So why am I telling you this? I’ve decided to talk about it because often it’s something I felt I shouldn’t – let me re-iterate, shouldn’t, not couldn’t – feel. Because eating disorders are often viewed as being “for girls”. Men are rarely considered, and when they are, it is often only when their weight falls to life-threatening lows. It’s not seen as an issue. If anything, it seems that it’s seen as a weakness.

I’ve had friends tease or roll their eyes when I’ve ordered salads in Eddie Rockets. Other times, I’ve been stared at for saying I don’t like beer

I’ve had friends tease or roll their eyes when I’ve ordered salads in Eddie Rockets. Other times, I’ve been stared at for saying I don’t like beer, and then told I drink “bitch drinks” for ordering what I hope won’t result in me spending the night wondering if I look fat. I gave up pasta and bread in sixth year and was told daily that it was stupid and that I was looking for attention. I was asked repeatedly why I was on a diet, a word which, remember, is only “for girls”. Worse still, I was told eating this way would “never get me any muscles”. Skinny is for the girls, while being ripped is for the lads.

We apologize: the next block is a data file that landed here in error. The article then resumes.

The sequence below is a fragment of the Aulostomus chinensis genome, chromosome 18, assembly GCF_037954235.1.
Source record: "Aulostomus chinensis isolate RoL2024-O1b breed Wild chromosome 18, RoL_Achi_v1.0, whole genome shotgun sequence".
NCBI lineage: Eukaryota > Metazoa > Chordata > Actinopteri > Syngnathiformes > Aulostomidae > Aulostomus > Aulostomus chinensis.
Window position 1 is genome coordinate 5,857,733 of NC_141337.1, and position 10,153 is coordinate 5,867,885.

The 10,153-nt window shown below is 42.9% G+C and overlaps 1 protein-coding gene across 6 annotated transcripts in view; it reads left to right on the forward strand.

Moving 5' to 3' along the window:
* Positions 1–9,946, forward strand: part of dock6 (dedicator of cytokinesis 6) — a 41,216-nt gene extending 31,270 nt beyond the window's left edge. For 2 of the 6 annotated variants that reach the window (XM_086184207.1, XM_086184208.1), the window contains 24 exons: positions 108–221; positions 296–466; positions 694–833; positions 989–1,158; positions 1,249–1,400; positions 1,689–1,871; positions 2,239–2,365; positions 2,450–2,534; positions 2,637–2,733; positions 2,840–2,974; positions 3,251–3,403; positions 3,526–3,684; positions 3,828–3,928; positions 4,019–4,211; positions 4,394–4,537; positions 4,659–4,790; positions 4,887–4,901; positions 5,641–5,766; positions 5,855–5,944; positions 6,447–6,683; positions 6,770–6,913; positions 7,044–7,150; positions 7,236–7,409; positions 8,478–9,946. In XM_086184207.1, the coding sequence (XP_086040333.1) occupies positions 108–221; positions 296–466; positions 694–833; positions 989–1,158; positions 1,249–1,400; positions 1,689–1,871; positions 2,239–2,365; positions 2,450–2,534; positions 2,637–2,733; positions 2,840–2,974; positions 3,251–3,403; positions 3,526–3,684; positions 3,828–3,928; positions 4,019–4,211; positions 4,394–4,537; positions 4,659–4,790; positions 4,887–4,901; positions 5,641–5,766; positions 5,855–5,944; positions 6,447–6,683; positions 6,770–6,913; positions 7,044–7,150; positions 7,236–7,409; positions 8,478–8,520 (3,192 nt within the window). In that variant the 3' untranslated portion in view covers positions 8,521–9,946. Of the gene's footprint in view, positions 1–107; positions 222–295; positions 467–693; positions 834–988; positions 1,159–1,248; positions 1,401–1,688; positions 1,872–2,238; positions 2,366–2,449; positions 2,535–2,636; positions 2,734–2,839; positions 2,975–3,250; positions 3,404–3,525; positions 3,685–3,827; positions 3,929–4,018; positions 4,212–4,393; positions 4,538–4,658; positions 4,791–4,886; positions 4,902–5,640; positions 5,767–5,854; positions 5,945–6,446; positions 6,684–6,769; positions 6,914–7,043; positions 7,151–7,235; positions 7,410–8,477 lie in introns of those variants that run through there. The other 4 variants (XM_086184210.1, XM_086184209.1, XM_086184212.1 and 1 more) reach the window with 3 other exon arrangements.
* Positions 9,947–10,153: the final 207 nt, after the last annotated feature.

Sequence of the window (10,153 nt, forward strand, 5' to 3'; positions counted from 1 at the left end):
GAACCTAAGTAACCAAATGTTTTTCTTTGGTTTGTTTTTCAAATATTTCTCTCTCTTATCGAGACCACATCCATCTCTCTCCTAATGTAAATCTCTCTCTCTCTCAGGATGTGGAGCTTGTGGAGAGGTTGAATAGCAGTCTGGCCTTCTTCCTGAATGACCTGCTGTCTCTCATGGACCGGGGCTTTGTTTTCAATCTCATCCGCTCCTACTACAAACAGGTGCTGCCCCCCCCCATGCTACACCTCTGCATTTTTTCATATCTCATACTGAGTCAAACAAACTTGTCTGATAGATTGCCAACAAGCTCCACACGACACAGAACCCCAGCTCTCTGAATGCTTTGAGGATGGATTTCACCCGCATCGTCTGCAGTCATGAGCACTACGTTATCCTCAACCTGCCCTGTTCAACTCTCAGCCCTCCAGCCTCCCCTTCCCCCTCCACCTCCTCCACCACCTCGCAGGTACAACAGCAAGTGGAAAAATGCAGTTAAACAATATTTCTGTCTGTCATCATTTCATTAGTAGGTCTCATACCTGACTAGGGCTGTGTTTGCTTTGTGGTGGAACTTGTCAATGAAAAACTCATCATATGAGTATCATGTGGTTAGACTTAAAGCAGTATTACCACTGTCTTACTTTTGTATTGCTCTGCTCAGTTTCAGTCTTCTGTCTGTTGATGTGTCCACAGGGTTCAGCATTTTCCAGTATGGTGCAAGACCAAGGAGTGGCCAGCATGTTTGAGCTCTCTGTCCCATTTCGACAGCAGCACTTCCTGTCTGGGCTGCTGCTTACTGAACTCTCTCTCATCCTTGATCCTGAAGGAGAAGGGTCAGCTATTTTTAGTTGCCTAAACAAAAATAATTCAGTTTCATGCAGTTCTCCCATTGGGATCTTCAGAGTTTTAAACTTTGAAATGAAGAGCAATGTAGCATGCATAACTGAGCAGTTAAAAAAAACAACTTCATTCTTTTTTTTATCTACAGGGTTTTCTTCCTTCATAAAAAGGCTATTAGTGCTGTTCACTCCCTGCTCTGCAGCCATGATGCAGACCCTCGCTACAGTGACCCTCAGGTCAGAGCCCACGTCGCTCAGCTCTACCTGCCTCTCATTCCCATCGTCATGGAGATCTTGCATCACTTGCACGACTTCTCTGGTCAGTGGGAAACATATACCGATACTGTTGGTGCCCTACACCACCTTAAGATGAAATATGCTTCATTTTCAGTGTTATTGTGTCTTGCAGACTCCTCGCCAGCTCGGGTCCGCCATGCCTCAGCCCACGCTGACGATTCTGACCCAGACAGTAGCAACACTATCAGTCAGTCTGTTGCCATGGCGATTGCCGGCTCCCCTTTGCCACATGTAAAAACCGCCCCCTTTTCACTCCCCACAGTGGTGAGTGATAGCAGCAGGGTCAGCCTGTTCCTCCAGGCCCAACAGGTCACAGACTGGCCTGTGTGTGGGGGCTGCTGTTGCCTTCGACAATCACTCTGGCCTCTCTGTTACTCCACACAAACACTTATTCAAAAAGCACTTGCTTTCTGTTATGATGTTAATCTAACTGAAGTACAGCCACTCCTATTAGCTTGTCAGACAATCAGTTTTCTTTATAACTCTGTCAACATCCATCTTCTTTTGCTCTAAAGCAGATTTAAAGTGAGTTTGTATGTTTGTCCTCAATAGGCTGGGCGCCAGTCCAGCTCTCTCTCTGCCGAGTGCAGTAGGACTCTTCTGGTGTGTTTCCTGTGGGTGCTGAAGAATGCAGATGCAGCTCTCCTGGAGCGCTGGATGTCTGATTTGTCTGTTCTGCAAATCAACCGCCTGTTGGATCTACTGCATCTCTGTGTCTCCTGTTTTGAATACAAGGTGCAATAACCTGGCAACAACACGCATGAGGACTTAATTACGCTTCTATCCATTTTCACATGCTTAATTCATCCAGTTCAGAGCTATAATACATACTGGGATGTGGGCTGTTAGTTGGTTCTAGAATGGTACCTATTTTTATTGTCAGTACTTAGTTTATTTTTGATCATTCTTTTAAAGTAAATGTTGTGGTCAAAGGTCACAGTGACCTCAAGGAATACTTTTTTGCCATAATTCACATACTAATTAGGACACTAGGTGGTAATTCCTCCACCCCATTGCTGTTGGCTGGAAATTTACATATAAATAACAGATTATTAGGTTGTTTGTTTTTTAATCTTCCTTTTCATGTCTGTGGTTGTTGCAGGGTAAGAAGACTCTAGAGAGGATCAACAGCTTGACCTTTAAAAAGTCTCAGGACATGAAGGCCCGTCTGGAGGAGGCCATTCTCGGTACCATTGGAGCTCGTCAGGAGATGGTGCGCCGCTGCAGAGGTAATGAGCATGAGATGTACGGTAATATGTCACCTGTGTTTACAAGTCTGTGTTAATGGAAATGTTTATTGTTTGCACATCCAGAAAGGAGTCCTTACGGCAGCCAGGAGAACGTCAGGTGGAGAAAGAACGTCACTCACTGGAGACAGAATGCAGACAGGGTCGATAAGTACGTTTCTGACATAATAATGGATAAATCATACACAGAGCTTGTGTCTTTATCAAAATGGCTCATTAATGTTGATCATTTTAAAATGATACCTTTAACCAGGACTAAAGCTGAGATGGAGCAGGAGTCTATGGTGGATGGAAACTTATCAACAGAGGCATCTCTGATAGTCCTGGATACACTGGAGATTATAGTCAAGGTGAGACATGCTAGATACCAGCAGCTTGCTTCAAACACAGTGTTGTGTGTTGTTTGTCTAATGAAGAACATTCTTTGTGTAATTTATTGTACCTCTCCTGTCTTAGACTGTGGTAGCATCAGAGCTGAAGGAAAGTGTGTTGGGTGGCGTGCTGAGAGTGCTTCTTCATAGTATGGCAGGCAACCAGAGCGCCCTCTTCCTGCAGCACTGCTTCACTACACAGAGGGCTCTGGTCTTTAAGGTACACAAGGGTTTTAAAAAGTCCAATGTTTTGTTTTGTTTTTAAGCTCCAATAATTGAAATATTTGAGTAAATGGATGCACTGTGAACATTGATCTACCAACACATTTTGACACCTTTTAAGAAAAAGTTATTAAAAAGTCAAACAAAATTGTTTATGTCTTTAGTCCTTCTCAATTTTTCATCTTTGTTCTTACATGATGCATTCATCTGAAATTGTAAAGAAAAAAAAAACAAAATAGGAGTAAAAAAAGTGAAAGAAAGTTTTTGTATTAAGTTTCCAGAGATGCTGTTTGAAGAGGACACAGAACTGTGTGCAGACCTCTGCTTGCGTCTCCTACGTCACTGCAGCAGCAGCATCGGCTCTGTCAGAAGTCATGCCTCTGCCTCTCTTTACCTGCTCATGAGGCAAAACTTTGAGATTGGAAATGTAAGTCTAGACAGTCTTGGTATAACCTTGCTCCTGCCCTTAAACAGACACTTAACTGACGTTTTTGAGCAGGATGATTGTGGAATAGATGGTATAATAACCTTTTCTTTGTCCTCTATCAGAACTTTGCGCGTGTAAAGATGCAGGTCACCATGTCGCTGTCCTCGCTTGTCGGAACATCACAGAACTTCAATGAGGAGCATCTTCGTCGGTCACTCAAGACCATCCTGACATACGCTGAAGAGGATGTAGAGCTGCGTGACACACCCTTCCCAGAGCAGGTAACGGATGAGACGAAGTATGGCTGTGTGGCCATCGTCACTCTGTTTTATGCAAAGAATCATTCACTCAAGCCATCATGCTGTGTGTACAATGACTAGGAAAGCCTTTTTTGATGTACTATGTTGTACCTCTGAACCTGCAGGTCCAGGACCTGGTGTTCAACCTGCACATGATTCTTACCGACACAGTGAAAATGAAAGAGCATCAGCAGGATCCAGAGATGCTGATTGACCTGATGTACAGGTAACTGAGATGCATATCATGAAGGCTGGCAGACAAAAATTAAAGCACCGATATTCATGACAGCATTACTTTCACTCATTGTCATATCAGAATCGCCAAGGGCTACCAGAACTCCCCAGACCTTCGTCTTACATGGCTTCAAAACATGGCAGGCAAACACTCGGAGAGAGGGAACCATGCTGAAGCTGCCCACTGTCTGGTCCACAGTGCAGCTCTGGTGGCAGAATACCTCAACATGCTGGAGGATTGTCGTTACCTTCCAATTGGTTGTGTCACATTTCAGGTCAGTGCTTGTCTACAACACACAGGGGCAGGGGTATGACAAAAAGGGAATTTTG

It can often feel that if you are a man and you struggle with your weight, with your food and with your perceptions of yourself, then you have two options. One, you can embrace it and call it a “dad bod”, then jokingly call yourself fat and laugh it off. Or two, you hit the gym, the pitch, the protein and bulk up. But what if you can’t do either? What if embracing it is the furthest thing from your mind and no amount of hard work or sweat seems good enough?